It feels like the kingdom of God, which is what we pray for, isn’t it? Your kingdom come on earth as it is in heaven. If we can experience this in the church, we can take it out into the world, and the Lord’s Prayer is fulfilled: Your kingdom come on earth.
In this parish, we have undertaken a time of listening and discernment called Who is My Neighbor? Continuing the series, we’ll soon hear from those who work with those who are homeless or in poverty; we’ll hear from other congregations that have learned to place ministry with the underprivileged at the center of their identity instead of on the periphery.
One of the dangers as we go about this is to unintentionally reinforce existing social separation. We can see ourselves as the norm: mostly white, educated, privileged people who imagine that we have our lives together. Over there is them: mostly brown, uneducated, poor people whose lives are broken. In our graciousness, we reach out from “here” to “there,” and then go back to our lives unchanged. The social distance and power differential is kept intact; in fact, it can be reinforced by our charity.
What is happening in the wider church is quite different. We stand together in one place and risk being influenced by the other. Whatever differences we have - whether they are racial, economic, or otherwise - are less significant than the humanity and the Spirit that unites us.
In fact, in our church today there are many who won’t use the word “outreach” or “mission” anymore. They speak instead of partnership and mutuality. In this approach, both parties are potentially changed by the encounter. Both are blessed by the experience and outlook of the other.
You’ll be hearing about this on Tuesday evening from two clergy who will be a part of the Who is My Neighbor? series. Trey and Cheri will talk about how their congregations became a part of their neighborhoods, ministering with it instead of to it.
One of the ways in which we already know how this works is within the parish. If you’ve been here awhile, you have rubbed elbows with gay and lesbian couples, old and young, transgendered people, folks with a different political perspective than your own, or simply those with different personality types. Over time, through real relationships, we are influenced. Our edges are softened. We’re more comfortable with the mystery that is humanity.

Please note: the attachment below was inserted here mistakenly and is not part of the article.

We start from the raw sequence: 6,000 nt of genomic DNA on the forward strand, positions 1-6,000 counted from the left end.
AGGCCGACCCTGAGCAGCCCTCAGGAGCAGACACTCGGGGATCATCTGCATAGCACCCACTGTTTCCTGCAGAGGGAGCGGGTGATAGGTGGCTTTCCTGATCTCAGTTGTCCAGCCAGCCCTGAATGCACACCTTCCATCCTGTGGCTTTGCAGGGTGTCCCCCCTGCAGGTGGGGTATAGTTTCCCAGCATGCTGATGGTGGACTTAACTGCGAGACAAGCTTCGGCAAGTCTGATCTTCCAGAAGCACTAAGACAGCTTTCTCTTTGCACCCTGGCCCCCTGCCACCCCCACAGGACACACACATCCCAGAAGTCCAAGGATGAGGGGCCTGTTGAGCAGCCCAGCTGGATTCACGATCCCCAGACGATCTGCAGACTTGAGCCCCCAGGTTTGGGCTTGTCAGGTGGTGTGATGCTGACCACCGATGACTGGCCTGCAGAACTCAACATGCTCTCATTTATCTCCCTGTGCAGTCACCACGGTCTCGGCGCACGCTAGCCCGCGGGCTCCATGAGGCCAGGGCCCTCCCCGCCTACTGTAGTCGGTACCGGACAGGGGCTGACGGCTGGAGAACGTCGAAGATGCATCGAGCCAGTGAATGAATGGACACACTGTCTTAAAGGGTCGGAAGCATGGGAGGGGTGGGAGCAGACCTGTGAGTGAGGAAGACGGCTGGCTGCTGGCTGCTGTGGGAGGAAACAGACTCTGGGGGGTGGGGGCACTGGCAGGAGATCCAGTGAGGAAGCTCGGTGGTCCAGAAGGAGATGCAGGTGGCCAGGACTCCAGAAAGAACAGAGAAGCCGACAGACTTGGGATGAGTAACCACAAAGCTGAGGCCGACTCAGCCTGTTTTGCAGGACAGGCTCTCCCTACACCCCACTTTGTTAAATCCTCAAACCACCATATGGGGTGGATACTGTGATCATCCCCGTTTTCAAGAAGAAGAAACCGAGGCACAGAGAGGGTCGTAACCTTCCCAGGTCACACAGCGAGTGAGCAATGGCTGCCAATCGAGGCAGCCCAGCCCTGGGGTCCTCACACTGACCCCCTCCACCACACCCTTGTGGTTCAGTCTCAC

In fact, every time a new person comes to this parish, we are all changed. We become a different community, because each of us brings something new into the mix. New members don’t conform themselves to a fixed “thing” that is St. Michael and All Angels. “They” don’t join “us” in what we are doing. New people help us evolve into what we are all in a process of becoming. The Spirit moves within the friction between us, and something new comes into being of its own.
The same can be true in our relationship with those outside the walls of this church. As we dare to get to know our neighbor, we both will be changed. They might see a church that doesn’t fit their stereotype of church, and we might learn a different way of understanding the forces that shape their lives. The Spirit will move, and something new will be created.
We have the opportunity here to be prophetic. In a world that keeps people apart, we can bring them together. In a world that creates separated groups of people who share similar world-views, we can mix it up. This does not create chaos or insecurity. In fact, it creates order and stability, because it helps us to live more harmoniously, with mutual understanding and respect, with greater creativity.
God needs prophets in every age, in order to bring life where there is stagnation. You don’t have to be a fire-breather in order to be a prophet. All you have to do is be willing to risk going against the grain, and in this case, by getting to know a wider circle of God’s people. The Spirit will take it from there, and God’s kingdom will come on earth.